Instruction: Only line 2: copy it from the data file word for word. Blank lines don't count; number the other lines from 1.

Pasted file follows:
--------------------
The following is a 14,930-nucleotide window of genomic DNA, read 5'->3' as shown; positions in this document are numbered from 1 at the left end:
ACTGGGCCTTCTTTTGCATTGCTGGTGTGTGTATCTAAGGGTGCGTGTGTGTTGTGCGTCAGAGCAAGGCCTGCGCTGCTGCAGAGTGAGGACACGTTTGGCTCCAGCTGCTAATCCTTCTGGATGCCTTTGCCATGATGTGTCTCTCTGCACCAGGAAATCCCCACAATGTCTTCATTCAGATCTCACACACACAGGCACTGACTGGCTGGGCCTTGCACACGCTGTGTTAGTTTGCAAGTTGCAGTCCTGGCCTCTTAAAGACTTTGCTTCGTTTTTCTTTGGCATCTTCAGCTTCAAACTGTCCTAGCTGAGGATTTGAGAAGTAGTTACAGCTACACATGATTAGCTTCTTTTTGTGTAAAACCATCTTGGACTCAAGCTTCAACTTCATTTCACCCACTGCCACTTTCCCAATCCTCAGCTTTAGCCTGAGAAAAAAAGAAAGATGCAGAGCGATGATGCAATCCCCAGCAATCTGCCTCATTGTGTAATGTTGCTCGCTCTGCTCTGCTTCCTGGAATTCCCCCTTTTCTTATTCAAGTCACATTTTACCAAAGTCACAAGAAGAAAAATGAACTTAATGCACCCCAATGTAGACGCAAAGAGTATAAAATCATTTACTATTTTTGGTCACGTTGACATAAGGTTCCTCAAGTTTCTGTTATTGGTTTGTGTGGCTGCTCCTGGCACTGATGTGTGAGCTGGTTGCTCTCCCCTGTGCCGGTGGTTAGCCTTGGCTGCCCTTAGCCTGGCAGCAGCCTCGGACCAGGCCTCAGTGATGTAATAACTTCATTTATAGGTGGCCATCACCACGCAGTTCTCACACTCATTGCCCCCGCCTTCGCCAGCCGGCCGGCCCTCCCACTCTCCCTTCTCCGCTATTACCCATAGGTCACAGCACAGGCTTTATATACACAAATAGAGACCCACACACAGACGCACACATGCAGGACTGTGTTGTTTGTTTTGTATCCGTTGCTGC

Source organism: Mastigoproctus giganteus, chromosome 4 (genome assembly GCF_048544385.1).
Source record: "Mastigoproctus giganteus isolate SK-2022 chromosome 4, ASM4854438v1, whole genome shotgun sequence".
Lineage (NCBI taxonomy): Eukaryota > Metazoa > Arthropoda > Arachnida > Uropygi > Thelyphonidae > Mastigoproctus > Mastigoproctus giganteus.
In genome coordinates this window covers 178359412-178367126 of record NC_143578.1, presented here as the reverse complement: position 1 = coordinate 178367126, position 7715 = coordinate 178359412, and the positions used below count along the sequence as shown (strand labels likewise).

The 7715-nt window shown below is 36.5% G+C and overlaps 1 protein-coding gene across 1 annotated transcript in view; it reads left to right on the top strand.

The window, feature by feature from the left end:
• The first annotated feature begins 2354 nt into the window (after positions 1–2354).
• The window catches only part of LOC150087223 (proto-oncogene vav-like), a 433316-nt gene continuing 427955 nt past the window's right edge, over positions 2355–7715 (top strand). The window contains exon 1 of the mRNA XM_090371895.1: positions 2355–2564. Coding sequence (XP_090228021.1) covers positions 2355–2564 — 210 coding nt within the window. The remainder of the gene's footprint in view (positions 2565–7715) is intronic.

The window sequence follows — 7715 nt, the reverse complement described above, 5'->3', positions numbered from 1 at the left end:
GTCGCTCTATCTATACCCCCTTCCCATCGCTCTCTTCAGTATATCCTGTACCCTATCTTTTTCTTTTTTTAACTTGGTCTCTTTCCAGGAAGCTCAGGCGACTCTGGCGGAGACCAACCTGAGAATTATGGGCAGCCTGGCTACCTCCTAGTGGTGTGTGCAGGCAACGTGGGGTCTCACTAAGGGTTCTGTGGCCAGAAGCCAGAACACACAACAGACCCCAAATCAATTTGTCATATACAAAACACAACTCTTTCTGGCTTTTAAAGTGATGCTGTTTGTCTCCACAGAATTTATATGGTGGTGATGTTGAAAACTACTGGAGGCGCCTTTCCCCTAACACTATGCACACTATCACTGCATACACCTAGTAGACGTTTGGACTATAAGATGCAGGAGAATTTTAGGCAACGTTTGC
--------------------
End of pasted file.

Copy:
ACTGGGCCTTCTTTTGCATTGCTGGTGTGTGTATCTAAGGGTGCGTGTGTGTTGTGCGTCAGAGCAAGGCCTGCGCTGCTGCAGAGTGAGGACACGTTTGGCTCCAGCTGCTAATCCTTCTGGATGCCTTTGCCATGATGTGTCTCTCTGCACCAGGAAATCCCCACAATGTCTTCATTCAGATCTCACACACACAGGCACTGACTGGCTGGGCCTTGCACACGCTGTGTTAGTTTGCAAGTTGCAGTCCTGGCCTCTTAAAGACTTTGCTTCGTTTTTCTTTGGCATCTTCAGCTTCAAACTGTCCTAGCTGAGGATTTGAGAAGTAGTTACAGCTACACATGATTAGCTTCTTTTTGTGTAAAACCATCTTGGACTCAAGCTTCAACTTCATTTCACCCACTGCCACTTTCCCAATCCTCAGCTTTAGCCTGAGAAAAAAAGAAAGATGCAGAGCGATGATGCAATCCCCAGCAATCTGCCTCATTGTGTAATGTTGCTCGCTCTGCTCTGCTTCCTGGAATTCCCCCTTTTCTTATTCAAGTCACATTTTACCAAAGTCACAAGAAGAAAAATGAACTTAATGCACCCCAATGTAGACGCAAAGAGTATAAAATCATTTACTATTTTTGGTCACGTTGACATAAGGTTCCTCAAGTTTCTGTTATTGGTTTGTGTGGCTGCTCCTGGCACTGATGTGTGAGCTGGTTGCTCTCCCCTGTGCCGGTGGTTAGCCTTGGCTGCCCTTAGCCTGGCAGCAGCCTCGGACCAGGCCTCAGTGATGTAATAACTTCATTTATAGGTGGCCATCACCACGCAGTTCTCACACTCATTGCCCCCGCCTTCGCCAGCCGGCCGGCCCTCCCACTCTCCCTTCTCCGCTATTACCCATAGGTCACAGCACAGGCTTTATATACACAAATAGAGACCCACACACAGACGCACACATGCAGGACTGTGTTGTTTGTTTTGTATCCGTTGCTGC